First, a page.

On paper, upskilling sounds like a great idea. It gives your workforce something to focus on in their downtime, increases their skill set, and makes them more valuable to your business. However, for this to work, managers need to be aware of the human element. Pushing extra training programs on your employees without providing adequate structures to support them can quickly overwhelm an already stretched workforce and lead to burnout. This is an issue affecting many businesses today that are also grappling with the shift to a remote or hybrid workforce and a wave of resignations that is being called The Great Resignation.
That’s not to say that upskilling can’t work. In industries like aviation engineering and IT, in which high technical skills and continuous learning are required, upskilling is an unavoidable and necessary part of career advancement. For HR managers, getting the approach right for how to encourage upskilling in your workforce while avoiding burnout will be crucial for ensuring the long-term growth of your business.
Let’s first get an understanding of what burnout is. Strictly defined, burnout is an occupational phenomenon that results from chronic workplace stress that has not been successfully managed. It usually includes the following symptoms:
- Feelings of energy depletion or exhaustion
- Feelings of negativity or cynicism related to your job
- Reduced workplace efficiency and motivation
The worst thing about burnout is how insidious it can be. You usually don’t realize it’s happening until it’s too late. It also typically happens to the best workers; you can’t suffer burnout if you don’t care about your job to begin with. The good news is that it is preventable and can be managed when it does strike.
How to Upskill Your Employees Without Causing Burnout
1. Create a Personal Development Plan for Each Employee
Every employee who is trying to upskill will require a personal development plan. Providing a detailed plan with set tasks, milestones, and end goals will be crucial for giving workers a sense of direction and purpose. A good development plan should include formal and informal elements. For example, IT workers or engineers who are learning a new programing language should be provided with the resources to learn in their own time and encouraged to spend time with a senior team member who can act as a mentor.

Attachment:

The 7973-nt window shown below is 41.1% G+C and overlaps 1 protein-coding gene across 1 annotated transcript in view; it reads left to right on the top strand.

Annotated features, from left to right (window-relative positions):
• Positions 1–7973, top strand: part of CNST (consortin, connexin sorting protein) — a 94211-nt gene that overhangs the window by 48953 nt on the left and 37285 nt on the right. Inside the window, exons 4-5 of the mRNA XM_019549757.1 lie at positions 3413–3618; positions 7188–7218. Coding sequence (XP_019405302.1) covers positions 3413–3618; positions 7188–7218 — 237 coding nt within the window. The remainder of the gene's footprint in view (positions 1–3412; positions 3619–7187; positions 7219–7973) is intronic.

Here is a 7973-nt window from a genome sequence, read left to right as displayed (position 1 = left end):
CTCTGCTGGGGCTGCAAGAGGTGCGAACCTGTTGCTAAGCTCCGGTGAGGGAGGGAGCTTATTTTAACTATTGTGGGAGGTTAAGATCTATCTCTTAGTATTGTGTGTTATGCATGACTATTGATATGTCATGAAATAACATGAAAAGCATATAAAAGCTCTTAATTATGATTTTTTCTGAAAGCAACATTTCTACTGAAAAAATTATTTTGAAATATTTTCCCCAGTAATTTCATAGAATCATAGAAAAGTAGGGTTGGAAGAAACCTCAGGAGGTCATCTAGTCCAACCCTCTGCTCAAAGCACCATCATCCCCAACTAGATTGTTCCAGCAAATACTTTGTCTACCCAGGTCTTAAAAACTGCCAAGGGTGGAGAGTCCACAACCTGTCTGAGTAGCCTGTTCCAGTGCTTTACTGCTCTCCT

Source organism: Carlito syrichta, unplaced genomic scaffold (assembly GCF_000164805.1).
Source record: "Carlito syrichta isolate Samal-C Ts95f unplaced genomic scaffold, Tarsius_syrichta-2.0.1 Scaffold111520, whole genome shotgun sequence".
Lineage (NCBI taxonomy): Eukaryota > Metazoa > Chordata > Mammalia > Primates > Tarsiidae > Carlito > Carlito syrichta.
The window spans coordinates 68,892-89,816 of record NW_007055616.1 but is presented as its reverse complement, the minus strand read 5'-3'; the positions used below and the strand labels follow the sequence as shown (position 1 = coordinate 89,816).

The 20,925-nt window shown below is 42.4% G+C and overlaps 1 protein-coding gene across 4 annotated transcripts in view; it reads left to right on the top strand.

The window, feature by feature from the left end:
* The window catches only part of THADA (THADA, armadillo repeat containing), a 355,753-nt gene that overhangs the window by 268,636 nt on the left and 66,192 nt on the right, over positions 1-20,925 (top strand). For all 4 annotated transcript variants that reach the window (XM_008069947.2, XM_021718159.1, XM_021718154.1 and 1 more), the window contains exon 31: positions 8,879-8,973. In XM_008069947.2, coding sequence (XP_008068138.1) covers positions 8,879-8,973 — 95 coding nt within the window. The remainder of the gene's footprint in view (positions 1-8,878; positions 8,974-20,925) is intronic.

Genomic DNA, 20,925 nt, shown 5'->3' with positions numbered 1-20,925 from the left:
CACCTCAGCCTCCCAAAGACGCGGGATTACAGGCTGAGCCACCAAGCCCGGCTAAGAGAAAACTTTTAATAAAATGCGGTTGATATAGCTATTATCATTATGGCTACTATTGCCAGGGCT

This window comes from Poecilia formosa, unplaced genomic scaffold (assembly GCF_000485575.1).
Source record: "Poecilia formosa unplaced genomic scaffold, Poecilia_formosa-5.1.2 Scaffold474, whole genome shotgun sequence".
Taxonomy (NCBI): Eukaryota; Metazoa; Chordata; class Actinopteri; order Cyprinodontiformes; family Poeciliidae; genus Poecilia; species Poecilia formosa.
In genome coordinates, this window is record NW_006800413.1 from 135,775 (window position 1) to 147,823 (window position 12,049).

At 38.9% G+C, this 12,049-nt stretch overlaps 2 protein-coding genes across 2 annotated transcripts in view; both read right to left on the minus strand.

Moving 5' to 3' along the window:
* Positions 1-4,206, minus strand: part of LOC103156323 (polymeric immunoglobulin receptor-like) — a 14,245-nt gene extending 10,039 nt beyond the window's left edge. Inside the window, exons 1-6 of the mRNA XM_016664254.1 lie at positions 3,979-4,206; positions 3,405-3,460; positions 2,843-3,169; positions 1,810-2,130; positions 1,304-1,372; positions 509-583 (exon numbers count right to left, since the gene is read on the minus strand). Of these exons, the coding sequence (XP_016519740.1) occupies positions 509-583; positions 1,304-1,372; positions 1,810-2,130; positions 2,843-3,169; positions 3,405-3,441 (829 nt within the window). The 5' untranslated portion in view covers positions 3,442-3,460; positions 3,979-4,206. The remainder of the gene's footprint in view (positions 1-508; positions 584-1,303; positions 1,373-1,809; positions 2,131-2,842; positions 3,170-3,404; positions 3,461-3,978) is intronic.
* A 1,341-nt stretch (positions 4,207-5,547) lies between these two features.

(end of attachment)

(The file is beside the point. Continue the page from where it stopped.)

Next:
Managers need to also check in regularly with employees, providing encouragement, asking if they’re having any difficulties, and reinforcing why their role matters. Take any feedback they have to offer, as well. Some people learn better through in-person classroom settings, while others prefer online training modules.
2. Set Realistic Expectations and Timelines for Reskilling
Upskilling your employees takes time, and managers should not expect to get results overnight. Establishing a timeline for how to split work hours and training hours should be developed collaboratively between managers and employees. Doing so will allow employees to retain a sense of control over the process and keep themselves motivated. Consideration also needs to be made for how training programs will impact their current and projected workload.
Additionally, managers need to remain empathic. When an employee is learning a difficult new skill, it’s natural for the worker to feel a bit overwhelmed and fearful of failure. It’s important that managers understand, communicate, and embrace this as part of the process.
3. Leverage Remote Training Programs
While there may still be some room for in-person training sessions, managers should make use of all the tools available to them. Remote training programs are one of the best ways to do this, and there are a host of providers out there that can be used to upskill your employees. These programs can allow you to create engaging training modules that can keep your employees motivated, track their performance, and collect data for improving the learning process.